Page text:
The New York City Department of Transportation announced last week that it would implement safety measures along a segment of Brooklyn’s Wythe Avenue where a cyclist was struck and killed last year, and where other pedestrians and cyclists have been injured over the years. The DOT said specifically that it would erect physical barriers separating the bike lane from the traffic lane on Wythe Avenue between Williamsburg St. W. and Penn St.
According to a report by StreetsBlog, the section of Wythe Avenue includes a “dark underpass of the Brooklyn-Queens Expressway” as well as an intersection where the cyclist, Sarah Pitts, was struck and killed last year. The DOT plans to have the work completed by the beginning of October. An announcement by the DOT said the work will also include street resurfacing and traffic organization measures.
The family of Sarah Pitts, the cyclist killed last year, said the city should not have waited so long to erect these safety measures. “That’s reactionary planning to a tragic event as opposed to really thinking bottom-up about making all streets safer for pedestrians and cyclists,” her brother said, “and making that as high a priority as moving traffic through.”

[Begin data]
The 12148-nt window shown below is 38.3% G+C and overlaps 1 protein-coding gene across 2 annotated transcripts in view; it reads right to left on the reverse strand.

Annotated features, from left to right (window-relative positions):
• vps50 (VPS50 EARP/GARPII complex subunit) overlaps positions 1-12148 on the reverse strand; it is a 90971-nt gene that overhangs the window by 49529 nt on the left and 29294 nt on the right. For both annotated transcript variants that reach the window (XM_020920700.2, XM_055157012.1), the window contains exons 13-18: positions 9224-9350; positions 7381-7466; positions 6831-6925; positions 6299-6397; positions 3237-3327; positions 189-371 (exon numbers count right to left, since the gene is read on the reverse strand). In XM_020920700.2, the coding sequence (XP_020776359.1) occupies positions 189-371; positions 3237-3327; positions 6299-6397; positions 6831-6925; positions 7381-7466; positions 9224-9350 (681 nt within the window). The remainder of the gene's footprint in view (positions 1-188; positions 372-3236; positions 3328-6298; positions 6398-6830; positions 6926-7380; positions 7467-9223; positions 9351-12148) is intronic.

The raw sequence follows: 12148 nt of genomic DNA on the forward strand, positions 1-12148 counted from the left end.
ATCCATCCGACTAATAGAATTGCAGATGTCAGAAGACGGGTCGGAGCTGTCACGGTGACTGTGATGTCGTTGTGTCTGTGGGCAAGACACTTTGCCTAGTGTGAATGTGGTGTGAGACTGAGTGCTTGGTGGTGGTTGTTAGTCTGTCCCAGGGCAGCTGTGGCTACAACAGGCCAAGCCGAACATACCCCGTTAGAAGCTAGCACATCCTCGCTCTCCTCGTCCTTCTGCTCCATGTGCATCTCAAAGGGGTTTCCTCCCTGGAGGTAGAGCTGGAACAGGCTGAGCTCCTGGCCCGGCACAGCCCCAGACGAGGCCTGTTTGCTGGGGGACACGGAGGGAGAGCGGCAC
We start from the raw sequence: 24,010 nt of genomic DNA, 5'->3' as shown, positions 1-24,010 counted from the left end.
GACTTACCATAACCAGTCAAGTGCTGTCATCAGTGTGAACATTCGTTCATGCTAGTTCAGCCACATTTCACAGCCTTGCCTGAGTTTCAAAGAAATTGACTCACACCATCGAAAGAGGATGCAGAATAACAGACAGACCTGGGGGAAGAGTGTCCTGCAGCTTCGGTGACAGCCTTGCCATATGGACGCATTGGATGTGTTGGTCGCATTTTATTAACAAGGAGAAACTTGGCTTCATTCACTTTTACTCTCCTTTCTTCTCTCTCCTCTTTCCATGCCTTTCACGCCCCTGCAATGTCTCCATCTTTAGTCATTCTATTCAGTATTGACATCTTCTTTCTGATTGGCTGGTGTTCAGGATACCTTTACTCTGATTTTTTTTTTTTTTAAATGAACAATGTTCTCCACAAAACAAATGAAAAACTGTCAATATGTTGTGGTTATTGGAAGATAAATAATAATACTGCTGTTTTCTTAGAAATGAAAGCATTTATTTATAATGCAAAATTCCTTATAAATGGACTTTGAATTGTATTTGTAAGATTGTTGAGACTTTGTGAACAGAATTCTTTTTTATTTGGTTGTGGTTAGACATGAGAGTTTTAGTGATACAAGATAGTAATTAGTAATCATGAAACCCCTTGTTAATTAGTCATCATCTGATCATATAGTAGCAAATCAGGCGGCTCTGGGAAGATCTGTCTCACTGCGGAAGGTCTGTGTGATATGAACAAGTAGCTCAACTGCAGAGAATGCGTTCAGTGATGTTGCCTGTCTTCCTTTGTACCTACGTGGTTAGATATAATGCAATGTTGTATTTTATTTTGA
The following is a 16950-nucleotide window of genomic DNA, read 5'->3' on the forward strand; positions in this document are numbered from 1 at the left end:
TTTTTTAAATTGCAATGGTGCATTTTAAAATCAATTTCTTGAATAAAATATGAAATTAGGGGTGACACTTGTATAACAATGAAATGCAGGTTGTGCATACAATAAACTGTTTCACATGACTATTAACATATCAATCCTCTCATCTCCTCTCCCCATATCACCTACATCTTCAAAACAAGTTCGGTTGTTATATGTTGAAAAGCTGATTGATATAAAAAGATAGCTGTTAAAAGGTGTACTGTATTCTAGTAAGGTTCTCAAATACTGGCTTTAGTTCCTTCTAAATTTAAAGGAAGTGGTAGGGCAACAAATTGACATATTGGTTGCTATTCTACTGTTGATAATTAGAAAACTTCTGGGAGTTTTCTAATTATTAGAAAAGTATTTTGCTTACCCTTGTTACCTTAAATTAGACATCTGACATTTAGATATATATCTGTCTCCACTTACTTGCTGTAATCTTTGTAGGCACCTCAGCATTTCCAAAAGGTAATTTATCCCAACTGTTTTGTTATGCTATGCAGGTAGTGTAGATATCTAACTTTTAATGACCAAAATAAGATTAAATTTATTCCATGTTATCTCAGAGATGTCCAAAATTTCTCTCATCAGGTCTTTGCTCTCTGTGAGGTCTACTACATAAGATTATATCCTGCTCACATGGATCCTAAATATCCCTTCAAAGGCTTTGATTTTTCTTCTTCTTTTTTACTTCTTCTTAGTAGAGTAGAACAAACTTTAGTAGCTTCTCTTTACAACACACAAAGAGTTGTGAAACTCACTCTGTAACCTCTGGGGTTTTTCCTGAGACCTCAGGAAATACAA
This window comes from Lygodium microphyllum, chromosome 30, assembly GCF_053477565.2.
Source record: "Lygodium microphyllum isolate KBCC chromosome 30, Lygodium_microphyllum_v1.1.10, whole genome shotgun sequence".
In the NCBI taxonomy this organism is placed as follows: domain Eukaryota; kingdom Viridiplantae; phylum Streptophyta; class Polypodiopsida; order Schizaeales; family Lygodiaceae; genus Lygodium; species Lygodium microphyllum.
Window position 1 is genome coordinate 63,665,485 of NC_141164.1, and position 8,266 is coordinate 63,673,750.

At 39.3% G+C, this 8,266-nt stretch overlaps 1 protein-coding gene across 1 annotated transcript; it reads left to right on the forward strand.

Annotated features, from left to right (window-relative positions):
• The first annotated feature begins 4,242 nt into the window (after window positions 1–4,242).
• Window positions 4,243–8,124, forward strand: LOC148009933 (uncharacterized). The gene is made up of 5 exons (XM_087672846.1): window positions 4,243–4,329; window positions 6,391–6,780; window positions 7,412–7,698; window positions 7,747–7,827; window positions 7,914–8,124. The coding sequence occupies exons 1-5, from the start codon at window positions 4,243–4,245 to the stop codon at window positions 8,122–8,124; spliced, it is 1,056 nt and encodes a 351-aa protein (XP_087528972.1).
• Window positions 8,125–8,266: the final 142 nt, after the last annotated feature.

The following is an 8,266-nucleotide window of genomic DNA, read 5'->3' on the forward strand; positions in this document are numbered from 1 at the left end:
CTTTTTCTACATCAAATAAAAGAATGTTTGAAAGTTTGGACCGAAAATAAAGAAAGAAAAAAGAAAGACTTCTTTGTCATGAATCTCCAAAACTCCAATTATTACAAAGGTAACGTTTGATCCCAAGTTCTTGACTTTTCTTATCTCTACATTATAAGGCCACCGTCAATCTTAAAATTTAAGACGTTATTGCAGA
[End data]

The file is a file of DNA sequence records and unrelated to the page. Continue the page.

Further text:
Indeed, city data reveals 29 collisions along the portion of Wythe Avenue in question since Pitts’ death last year. These collisions resulted in eight injuries, according to StreetBlog. Looking even further backward, “three cyclists and 16 pedestrians have been injured in that same tiny zone” since 2017. The report goes on to note fears among safety advocates in the neighborhood that buses will continue to endanger cyclists by blocking bike lanes. One advocate called for physical barriers at the entrance of the bike lane as well as “a more substantial corridor throughout.” City officials pledged to implement measures to protect bike lanes from buses.
More information on the bike lane safety measures being implemented on Wythe Avenue in New York City is available via StreetsBlog.